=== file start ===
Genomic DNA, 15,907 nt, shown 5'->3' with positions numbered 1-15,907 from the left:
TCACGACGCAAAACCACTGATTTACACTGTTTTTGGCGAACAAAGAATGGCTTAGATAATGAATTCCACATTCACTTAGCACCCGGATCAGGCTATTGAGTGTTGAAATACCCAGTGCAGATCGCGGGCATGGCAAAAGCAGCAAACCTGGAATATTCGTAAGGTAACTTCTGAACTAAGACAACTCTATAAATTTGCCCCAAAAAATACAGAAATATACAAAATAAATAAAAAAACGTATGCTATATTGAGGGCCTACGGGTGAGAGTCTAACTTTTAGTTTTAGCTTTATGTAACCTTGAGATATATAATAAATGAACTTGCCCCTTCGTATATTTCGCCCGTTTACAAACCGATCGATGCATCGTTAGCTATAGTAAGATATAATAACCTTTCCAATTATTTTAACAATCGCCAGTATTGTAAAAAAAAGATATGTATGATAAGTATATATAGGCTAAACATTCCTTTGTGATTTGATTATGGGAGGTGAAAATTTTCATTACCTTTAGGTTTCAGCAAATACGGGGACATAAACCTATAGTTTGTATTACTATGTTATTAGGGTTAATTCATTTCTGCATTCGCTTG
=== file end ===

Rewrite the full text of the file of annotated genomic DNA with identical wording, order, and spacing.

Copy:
Genomic DNA, 15,907 nt, shown 5'->3' with positions numbered 1-15,907 from the left:
TCACGACGCAAAACCACTGATTTACACTGTTTTTGGCGAACAAAGAATGGCTTAGATAATGAATTCCACATTCACTTAGCACCCGGATCAGGCTATTGAGTGTTGAAATACCCAGTGCAGATCGCGGGCATGGCAAAAGCAGCAAACCTGGAATATTCGTAAGGTAACTTCTGAACTAAGACAACTCTATAAATTTGCCCCAAAAAATACAGAAATATACAAAATAAATAAAAAAACGTATGCTATATTGAGGGCCTACGGGTGAGAGTCTAACTTTTAGTTTTAGCTTTATGTAACCTTGAGATATATAATAAATGAACTTGCCCCTTCGTATATTTCGCCCGTTTACAAACCGATCGATGCATCGTTAGCTATAGTAAGATATAATAACCTTTCCAATTATTTTAACAATCGCCAGTATTGTAAAAAAAAGATATGTATGATAAGTATATATAGGCTAAACATTCCTTTGTGATTTGATTATGGGAGGTGAAAATTTTCATTACCTTTAGGTTTCAGCAAATACGGGGACATAAACCTATAGTTTGTATTACTATGTTATTAGGGTTAATTCATTTCTGCATTCGCTTG